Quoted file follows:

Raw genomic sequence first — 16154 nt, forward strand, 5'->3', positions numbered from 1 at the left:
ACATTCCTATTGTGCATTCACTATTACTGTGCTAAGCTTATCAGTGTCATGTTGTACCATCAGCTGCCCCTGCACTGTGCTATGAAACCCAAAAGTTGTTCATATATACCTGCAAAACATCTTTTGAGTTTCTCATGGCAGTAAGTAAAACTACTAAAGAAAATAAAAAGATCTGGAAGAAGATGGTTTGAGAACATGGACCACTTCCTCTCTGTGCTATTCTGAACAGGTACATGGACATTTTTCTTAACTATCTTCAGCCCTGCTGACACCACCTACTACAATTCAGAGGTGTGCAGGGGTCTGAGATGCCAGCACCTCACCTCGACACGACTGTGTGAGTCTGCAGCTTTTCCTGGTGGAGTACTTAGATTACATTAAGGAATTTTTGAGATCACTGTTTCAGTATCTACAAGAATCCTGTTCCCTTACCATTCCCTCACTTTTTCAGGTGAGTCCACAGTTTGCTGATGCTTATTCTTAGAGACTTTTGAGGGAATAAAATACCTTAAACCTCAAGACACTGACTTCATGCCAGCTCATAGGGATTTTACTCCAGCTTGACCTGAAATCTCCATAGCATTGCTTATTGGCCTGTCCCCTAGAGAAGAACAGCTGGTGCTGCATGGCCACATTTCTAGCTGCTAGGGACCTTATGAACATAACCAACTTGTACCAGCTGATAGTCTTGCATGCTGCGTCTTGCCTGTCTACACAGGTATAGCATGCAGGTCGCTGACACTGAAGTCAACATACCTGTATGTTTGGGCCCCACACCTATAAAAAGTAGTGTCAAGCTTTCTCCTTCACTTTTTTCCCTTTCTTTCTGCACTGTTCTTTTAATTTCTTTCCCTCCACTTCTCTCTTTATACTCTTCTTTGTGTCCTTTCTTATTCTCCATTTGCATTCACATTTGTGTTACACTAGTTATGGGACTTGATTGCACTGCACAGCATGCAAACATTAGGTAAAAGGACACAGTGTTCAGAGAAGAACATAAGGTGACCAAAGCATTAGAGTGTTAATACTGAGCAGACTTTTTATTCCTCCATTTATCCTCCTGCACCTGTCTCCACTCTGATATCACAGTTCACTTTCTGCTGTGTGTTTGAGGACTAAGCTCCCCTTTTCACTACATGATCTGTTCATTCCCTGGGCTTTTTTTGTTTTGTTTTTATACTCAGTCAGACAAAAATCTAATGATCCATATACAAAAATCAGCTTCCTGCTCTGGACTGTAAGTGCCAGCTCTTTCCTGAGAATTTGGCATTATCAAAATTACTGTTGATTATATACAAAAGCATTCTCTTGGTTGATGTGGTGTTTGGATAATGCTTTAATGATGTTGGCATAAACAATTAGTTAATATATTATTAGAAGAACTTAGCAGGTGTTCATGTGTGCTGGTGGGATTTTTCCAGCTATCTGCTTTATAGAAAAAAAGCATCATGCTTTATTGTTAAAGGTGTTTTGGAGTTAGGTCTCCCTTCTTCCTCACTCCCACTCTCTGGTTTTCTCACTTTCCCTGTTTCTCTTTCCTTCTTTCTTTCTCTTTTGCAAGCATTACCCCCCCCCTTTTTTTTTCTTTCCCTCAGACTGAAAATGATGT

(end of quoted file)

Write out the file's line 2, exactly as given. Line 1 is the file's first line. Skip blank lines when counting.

ACATTCCTATTGTGCATTCACTATTACTGTGCTAAGCTTATCAGTGTCATGTTGTACCATCAGCTGCCCCTGCACTGTGCTATGAAACCCAAAAGTTGTTCATATATACCTGCAAAACATCTTTTGAGTTTCTCATGGCAGTAAGTAAAACTACTAAAGAAAATAAAAAGATCTGGAAGAAGATGGTTTGAGAACATGGACCACTTCCTCTCTGTGCTATTCTGAACAGGTACATGGACATTTTTCTTAACTATCTTCAGCCCTGCTGACACCACCTACTACAATTCAGAGGTGTGCAGGGGTCTGAGATGCCAGCACCTCACCTCGACACGACTGTGTGAGTCTGCAGCTTTTCCTGGTGGAGTACTTAGATTACATTAAGGAATTTTTGAGATCACTGTTTCAGTATCTACAAGAATCCTGTTCCCTTACCATTCCCTCACTTTTTCAGGTGAGTCCACAGTTTGCTGATGCTTATTCTTAGAGACTTTTGAGGGAATAAAATACCTTAAACCTCAAGACACTGACTTCATGCCAGCTCATAGGGATTTTACTCCAGCTTGACCTGAAATCTCCATAGCATTGCTTATTGGCCTGTCCCCTAGAGAAGAACAGCTGGTGCTGCATGGCCACATTTCTAGCTGCTAGGGACCTTATGAACATAACCAACTTGTACCAGCTGATAGTCTTGCATGCTGCGTCTTGCCTGTCTACACAGGTATAGCATGCAGGTCGCTGACACTGAAGTCAACATACCTGTATGTTTGGGCCCCACACCTATAAAAAGTAGTGTCAAGCTTTCTCCTTCACTTTTTTCCCTTTCTTTCTGCACTGTTCTTTTAATTTCTTTCCCTCCACTTCTCTCTTTATACTCTTCTTTGTGTCCTTTCTTATTCTCCATTTGCATTCACATTTGTGTTACACTAGTTATGGGACTTGATTGCACTGCACAGCATGCAAACATTAGGTAAAAGGACACAGTGTTCAGAGAAGAACATAAGGTGACCAAAGCATTAGAGTGTTAATACTGAGCAGACTTTTTATTCCTCCATTTATCCTCCTGCACCTGTCTCCACTCTGATATCACAGTTCACTTTCTGCTGTGTGTTTGAGGACTAAGCTCCCCTTTTCACTACATGATCTGTTCATTCCCTGGGCTTTTTTTGTTTTGTTTTTATACTCAGTCAGACAAAAATCTAATGATCCATATACAAAAATCAGCTTCCTGCTCTGGACTGTAAGTGCCAGCTCTTTCCTGAGAATTTGGCATTATCAAAATTACTGTTGATTATATACAAAAGCATTCTCTTGGTTGATGTGGTGTTTGGATAATGCTTTAATGATGTTGGCATAAACAATTAGTTAATATATTATTAGAAGAACTTAGCAGGTGTTCATGTGTGCTGGTGGGATTTTTCCAGCTATCTGCTTTATAGAAAAAAAGCATCATGCTTTATTGTTAAAGGTGTTTTGGAGTTAGGTCTCCCTTCTTCCTCACTCCCACTCTCTGGTTTTCTCACTTTCCCTGTTTCTCTTTCCTTCTTTCTTTCTCTTTTGCAAGCATTACCCCCCCCCTTTTTTTTTCTTTCCCTCAGACTGAAAATGATGT